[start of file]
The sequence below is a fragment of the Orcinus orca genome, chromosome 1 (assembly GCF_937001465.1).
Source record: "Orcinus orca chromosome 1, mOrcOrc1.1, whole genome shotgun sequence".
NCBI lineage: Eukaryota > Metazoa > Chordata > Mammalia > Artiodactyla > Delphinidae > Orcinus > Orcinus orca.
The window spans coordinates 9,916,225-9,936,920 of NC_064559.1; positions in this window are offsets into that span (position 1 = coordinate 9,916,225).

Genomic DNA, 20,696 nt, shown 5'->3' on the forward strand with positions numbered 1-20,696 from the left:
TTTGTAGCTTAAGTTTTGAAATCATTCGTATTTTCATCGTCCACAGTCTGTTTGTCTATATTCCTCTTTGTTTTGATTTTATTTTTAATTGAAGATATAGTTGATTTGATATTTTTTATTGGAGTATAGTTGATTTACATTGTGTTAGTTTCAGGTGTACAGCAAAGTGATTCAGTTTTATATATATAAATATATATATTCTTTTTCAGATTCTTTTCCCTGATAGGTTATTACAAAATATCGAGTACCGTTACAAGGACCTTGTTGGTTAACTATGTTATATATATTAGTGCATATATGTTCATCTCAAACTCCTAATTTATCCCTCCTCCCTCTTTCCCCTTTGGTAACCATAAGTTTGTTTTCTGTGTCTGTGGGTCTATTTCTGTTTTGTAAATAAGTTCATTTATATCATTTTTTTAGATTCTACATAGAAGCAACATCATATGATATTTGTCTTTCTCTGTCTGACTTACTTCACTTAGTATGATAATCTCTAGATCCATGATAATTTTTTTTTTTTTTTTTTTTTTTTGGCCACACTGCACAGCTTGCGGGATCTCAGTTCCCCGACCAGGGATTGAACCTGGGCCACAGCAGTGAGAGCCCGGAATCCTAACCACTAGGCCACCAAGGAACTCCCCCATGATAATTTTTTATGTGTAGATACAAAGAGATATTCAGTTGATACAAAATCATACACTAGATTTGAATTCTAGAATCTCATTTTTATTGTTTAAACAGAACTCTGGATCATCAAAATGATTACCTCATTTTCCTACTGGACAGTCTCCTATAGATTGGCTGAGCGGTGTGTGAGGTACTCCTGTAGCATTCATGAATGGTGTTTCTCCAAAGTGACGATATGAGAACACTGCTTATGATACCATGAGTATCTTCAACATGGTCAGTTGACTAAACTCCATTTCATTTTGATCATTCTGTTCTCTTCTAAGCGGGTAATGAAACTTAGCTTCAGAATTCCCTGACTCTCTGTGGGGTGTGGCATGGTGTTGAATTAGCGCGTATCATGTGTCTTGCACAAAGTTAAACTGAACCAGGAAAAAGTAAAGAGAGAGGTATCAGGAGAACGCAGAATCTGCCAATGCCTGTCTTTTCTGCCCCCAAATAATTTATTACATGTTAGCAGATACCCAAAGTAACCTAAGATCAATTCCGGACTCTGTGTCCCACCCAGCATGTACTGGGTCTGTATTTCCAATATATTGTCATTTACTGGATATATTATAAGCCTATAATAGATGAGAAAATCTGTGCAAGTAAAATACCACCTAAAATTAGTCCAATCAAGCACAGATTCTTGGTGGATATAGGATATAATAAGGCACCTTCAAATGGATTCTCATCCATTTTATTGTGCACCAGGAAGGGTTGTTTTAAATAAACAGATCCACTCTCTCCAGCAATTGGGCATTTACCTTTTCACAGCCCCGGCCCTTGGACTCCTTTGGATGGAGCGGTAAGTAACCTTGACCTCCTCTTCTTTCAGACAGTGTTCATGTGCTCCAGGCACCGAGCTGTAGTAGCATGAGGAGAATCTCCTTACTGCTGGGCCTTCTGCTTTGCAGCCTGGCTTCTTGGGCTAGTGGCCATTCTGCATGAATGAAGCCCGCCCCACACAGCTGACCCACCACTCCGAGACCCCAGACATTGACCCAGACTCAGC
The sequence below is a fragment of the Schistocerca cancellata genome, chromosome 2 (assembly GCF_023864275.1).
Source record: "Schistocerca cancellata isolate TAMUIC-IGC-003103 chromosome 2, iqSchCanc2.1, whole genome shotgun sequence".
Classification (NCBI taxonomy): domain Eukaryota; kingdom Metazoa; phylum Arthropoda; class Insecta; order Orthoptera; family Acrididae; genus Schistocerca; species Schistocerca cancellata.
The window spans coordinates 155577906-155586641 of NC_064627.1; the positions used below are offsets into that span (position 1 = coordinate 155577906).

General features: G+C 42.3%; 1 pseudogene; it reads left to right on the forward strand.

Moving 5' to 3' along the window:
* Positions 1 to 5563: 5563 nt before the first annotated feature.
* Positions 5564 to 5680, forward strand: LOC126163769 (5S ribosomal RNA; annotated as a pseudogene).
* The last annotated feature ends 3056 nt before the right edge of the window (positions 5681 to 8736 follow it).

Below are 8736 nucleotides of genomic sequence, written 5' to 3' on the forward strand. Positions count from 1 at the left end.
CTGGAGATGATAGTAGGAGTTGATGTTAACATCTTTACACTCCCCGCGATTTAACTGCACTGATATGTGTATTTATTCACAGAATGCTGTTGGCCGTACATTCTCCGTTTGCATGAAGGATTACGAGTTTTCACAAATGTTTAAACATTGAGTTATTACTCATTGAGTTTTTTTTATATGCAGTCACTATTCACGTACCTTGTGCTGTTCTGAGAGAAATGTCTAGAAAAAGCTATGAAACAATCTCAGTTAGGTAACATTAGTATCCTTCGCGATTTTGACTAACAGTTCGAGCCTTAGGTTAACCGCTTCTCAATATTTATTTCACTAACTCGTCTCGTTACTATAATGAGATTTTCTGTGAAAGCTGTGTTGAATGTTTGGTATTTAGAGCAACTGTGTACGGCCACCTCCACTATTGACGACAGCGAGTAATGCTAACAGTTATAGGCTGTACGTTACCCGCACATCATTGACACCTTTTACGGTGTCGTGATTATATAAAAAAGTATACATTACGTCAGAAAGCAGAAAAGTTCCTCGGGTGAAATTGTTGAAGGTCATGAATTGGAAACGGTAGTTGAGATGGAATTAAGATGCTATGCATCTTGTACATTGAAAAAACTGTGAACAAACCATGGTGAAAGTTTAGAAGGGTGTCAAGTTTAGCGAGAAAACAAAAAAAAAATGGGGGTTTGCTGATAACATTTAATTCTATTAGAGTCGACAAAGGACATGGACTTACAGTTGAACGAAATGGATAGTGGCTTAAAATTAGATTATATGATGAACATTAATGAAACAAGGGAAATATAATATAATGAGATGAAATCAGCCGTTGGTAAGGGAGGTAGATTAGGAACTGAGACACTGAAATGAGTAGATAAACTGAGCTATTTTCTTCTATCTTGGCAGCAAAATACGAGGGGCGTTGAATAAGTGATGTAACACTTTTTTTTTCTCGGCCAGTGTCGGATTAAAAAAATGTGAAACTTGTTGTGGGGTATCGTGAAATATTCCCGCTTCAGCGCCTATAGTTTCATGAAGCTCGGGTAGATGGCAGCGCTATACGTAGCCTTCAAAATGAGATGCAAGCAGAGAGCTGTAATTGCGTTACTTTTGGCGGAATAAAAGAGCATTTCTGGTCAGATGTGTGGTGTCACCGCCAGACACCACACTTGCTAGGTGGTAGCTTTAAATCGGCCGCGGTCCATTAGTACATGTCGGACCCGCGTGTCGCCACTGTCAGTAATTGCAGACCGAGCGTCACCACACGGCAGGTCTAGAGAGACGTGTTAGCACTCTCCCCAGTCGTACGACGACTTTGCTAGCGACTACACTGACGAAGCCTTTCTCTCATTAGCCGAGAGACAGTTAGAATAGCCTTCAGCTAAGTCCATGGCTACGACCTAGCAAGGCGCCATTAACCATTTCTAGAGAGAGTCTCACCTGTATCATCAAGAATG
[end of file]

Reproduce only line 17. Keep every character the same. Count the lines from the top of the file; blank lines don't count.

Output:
CTGGAGATGATAGTAGGAGTTGATGTTAACATCTTTACACTCCCCGCGATTTAACTGCACTGATATGTGTATTTATTCACAGAATGCTGTTGGCCGTACATTCTCCGTTTGCATGAAGGATTACGAGTTTTCACAAATGTTTAAACATTGAGTTATTACTCATTGAGTTTTTTTTATATGCAGTCACTATTCACGTACCTTGTGCTGTTCTGAGAGAAATGTCTAGAAAAAGCTATGAAACAATCTCAGTTAGGTAACATTAGTATCCTTCGCGATTTTGACTAACAGTTCGAGCCTTAGGTTAACCGCTTCTCAATATTTATTTCACTAACTCGTCTCGTTACTATAATGAGATTTTCTGTGAAAGCTGTGTTGAATGTTTGGTATTTAGAGCAACTGTGTACGGCCACCTCCACTATTGACGACAGCGAGTAATGCTAACAGTTATAGGCTGTACGTTACCCGCACATCATTGACACCTTTTACGGTGTCGTGATTATATAAAAAAGTATACATTACGTCAGAAAGCAGAAAAGTTCCTCGGGTGAAATTGTTGAAGGTCATGAATTGGAAACGGTAGTTGAGATGGAATTAAGATGCTATGCATCTTGTACATTGAAAAAACTGTGAACAAACCATGGTGAAAGTTTAGAAGGGTGTCAAGTTTAGCGAGAAAACAAAAAAAAAATGGGGGTTTGCTGATAACATTTAATTCTATTAGAGTCGACAAAGGACATGGACTTACAGTTGAACGAAATGGATAGTGGCTTAAAATTAGATTATATGATGAACATTAATGAAACAAGGGAAATATAATATAATGAGATGAAATCAGCCGTTGGTAAGGGAGGTAGATTAGGAACTGAGACACTGAAATGAGTAGATAAACTGAGCTATTTTCTTCTATCTTGGCAGCAAAATACGAGGGGCGTTGAATAAGTGATGTAACACTTTTTTTTTCTCGGCCAGTGTCGGATTAAAAAAATGTGAAACTTGTTGTGGGGTATCGTGAAATATTCCCGCTTCAGCGCCTATAGTTTCATGAAGCTCGGGTAGATGGCAGCGCTATACGTAGCCTTCAAAATGAGATGCAAGCAGAGAGCTGTAATTGCGTTACTTTTGGCGGAATAAAAGAGCATTTCTGGTCAGATGTGTGGTGTCACCGCCAGACACCACACTTGCTAGGTGGTAGCTTTAAATCGGCCGCGGTCCATTAGTACATGTCGGACCCGCGTGTCGCCACTGTCAGTAATTGCAGACCGAGCGTCACCACACGGCAGGTCTAGAGAGACGTGTTAGCACTCTCCCCAGTCGTACGACGACTTTGCTAGCGACTACACTGACGAAGCCTTTCTCTCATTAGCCGAGAGACAGTTAGAATAGCCTTCAGCTAAGTCCATGGCTACGACCTAGCAAGGCGCCATTAACCATTTCTAGAGAGAGTCTCACCTGTATCATCAAGAATG